6 Reasons to Learn About Medicare

Although understanding Medicare can seem like a daunting task, it’s important to know how the program works. Doing so will help you prepare ahead of time and ensure you have all the necessary information to make informed coverage decisions. Here are six reasons to learn about Medicare.

1. No Surprise Costs

You may be surprised to learn that Medicare is not free, so you’ll want to anticipate what your costs may be. You will likely have to pay monthly premiums for the different parts of Medicare. The cost of Medicare in 2022 has increased slightly compared to last year.

Part A is $0 monthly if you worked in the U.S. for at least ten years (40 quarters) and paid Medicare taxes during that time. If you don’t meet this requirement, you will either have to pay $499 or $274 depending on the amount of work quarters you have. The standard monthly premium for Part B in 2022 is $170.10, but you may pay more if your income is over a certain amount.

Your exact costs will also depend on the other coverage you sign up for, including a Part D plan, Medicare Supplement plan, or Medicare Advantage plan. The prices and out-of-pocket expenses for these plans vary based on different factors.

2. Understand the Parts of Medicare

Knowing the different parts of Medicare will help you understand your coverage and how it works. Medicare has four main components: Part A, Part B, Part C, and Part D.

Part A covers inpatient hospital care, skilled nursing facility stays, home health care, and hospice care. Part B covers your outpatient services, including lab work, surgeries, and more.

Part C, also known as the Medicare Advantage plan program, is an alternative way to receive Part A and Part B benefits from a private insurance company. Advantage plans typically include drug prescription coverage as well. Part D is coverage for drug prescription medications.

3. Enrollment Windows

There are different Medicare enrollment periods for a variety of situations. However, your Initial Enrollment Period (IEP) is the one you’ll likely want to focus on when first signing up for Medicare.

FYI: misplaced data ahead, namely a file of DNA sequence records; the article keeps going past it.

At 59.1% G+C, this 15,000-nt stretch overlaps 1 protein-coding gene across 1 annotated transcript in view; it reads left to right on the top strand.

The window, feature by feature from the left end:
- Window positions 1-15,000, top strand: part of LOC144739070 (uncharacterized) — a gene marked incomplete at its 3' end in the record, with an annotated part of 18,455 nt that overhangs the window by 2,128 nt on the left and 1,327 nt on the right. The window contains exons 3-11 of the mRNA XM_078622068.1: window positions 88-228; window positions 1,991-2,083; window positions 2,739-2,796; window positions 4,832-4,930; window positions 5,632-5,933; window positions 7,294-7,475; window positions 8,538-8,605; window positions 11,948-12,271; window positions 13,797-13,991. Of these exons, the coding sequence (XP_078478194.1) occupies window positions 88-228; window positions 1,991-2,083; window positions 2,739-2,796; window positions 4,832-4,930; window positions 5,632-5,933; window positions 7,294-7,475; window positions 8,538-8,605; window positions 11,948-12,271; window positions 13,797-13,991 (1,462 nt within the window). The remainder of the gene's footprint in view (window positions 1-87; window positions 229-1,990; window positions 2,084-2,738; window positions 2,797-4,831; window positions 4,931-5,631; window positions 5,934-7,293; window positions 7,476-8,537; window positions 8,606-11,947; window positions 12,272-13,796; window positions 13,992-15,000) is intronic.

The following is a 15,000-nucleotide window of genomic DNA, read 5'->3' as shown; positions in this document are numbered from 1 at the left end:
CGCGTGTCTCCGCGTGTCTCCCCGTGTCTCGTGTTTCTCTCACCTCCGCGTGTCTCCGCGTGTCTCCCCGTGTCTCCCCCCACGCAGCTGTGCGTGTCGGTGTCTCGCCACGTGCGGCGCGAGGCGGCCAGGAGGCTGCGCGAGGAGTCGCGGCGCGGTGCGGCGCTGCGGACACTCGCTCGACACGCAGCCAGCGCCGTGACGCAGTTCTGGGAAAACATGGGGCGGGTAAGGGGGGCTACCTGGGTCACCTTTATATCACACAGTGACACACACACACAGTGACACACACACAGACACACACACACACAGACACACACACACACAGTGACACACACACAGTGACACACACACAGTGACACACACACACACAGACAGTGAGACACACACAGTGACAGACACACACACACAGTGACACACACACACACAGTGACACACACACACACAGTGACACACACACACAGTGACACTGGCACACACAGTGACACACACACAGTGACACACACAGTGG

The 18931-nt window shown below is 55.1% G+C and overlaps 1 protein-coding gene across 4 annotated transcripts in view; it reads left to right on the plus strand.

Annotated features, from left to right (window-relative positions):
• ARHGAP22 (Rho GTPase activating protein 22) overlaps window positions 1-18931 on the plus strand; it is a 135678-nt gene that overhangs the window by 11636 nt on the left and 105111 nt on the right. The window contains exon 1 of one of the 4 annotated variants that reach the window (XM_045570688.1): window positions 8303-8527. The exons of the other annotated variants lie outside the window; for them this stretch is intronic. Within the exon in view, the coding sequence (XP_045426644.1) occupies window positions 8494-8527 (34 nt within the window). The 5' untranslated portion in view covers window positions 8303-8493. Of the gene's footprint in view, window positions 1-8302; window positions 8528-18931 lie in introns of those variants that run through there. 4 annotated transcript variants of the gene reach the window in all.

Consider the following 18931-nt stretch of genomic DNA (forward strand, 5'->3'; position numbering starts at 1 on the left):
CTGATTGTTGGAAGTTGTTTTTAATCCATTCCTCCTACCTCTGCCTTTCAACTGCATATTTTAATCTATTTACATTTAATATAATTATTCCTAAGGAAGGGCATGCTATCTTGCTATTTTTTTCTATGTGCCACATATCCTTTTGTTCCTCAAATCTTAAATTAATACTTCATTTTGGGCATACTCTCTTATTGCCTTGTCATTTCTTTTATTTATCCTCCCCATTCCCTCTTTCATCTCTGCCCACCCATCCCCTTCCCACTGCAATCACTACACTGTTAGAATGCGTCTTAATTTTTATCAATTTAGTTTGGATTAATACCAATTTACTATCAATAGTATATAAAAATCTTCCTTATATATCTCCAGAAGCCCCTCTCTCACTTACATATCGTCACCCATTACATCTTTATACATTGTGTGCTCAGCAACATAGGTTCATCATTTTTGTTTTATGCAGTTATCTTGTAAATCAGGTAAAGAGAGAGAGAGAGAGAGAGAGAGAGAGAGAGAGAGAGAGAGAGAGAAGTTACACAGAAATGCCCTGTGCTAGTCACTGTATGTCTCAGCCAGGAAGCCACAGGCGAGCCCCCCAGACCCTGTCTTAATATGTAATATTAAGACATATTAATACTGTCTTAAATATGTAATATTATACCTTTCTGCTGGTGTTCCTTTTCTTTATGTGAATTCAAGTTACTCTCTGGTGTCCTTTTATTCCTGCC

Your IEP is a 7-month long window for you to enroll in Original Medicare Part A and Part B through Social Security. This enrollment period starts three months before your 65th birthday month and ends three months after. If you miss your IEP, you will likely be subject to lifelong late enrollment penalties, so you don’t want to miss this enrollment window. However, if you have creditable coverage past 65, then you can delay Medicare with no penalty.

4. Different Plan Options

Knowing your plan options before signing up for Medicare can help make the enrollment process more manageable. Once you are enrolled in Part A and Part B, there are two main options to consider.

The first option is to enroll in a Medicare Supplement plan, also known as a Medigap plan. A Medigap plan helps cover your portion of cost-sharing expenses after Medicare has paid its part for approved services. Without a Medigap plan, you could be responsible for a substantial amount of medical costs.

The second option is to sign up for a Medicare Advantage plan. These plans are considered all-in-one plans as they often include built-in Part D coverage.

The right option for you will depend on your budget, lifestyle, preferences, and more.

5. Working Past 65

If you plan to work past 65, you may be able to delay all parts of Medicare. However, your ability to delay Medicare depends on the size of your employer.

If you are actively working for an employer with 20 or more employees and are covered under your employer’s insurance, you can delay Medicare with no penalty. However, if you work for a company with less than 20 employees, you likely want to sign up for Medicare during your IEP to avoid penalties.

6. Non-Covered Services

Although Medicare does cover medically necessary health services, it does not cover everything. For example, Medicare does not cover long-term or custodial care in most cases. Cosmetic procedures are usually not covered by Medicare either unless it’s related to a medical condition.

Medicare also does not offer routine dental, vision, and hearing coverage. You may consider enrolling in a separate plan for these needs.

Final Thoughts

Learning about Medicare is a great way to prepare ahead of time, so you’re ready to go when the time comes. Without having a basic understanding of Medicare, you may miss out on important information that can save you time and money.

Post Author: Callie Josue